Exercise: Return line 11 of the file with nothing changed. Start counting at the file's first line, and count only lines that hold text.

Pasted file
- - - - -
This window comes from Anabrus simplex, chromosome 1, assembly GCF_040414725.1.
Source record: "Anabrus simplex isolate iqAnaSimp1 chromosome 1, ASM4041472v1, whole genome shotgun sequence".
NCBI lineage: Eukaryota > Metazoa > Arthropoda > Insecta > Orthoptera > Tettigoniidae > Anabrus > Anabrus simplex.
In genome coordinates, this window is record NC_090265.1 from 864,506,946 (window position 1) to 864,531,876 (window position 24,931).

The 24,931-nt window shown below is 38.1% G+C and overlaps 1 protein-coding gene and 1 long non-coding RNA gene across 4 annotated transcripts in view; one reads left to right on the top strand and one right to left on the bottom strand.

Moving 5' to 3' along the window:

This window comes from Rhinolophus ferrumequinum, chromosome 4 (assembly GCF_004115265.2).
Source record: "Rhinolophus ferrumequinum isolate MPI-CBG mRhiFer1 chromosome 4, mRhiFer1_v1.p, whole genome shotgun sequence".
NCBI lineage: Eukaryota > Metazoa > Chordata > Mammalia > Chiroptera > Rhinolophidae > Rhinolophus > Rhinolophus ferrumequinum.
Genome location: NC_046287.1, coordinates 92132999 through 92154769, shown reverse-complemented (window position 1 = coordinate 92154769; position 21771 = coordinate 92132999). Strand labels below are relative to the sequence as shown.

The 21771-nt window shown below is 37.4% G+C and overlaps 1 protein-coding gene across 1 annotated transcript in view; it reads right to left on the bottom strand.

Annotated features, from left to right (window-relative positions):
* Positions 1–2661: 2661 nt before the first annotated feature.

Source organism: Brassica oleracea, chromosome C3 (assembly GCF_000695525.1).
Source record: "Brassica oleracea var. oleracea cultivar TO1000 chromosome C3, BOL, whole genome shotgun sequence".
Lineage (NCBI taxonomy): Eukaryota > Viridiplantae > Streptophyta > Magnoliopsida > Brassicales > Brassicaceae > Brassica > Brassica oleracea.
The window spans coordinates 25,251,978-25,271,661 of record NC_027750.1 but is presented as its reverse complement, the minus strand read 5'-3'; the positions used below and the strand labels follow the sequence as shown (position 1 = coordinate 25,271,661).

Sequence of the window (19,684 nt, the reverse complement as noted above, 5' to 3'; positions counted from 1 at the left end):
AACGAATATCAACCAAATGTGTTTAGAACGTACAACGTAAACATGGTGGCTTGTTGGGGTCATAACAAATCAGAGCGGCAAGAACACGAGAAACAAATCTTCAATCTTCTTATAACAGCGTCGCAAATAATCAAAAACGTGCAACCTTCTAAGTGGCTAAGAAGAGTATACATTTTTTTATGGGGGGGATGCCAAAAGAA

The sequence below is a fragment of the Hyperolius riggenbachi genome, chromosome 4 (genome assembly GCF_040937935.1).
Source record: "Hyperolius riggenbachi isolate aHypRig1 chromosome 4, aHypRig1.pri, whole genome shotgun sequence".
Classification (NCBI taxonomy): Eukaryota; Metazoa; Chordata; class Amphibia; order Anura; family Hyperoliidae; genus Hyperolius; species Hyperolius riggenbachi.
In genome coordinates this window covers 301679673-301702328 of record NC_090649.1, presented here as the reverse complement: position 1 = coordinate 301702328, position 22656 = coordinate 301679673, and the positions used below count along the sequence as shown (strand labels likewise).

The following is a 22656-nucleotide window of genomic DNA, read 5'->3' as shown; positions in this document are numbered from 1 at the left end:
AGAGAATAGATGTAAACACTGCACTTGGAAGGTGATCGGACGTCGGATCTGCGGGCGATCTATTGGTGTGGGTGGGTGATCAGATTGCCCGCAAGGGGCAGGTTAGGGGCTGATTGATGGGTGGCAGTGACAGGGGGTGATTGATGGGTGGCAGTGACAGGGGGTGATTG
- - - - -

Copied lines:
The 21771-nt window shown below is 37.4% G+C and overlaps 1 protein-coding gene across 1 annotated transcript in view; it reads right to left on the bottom strand.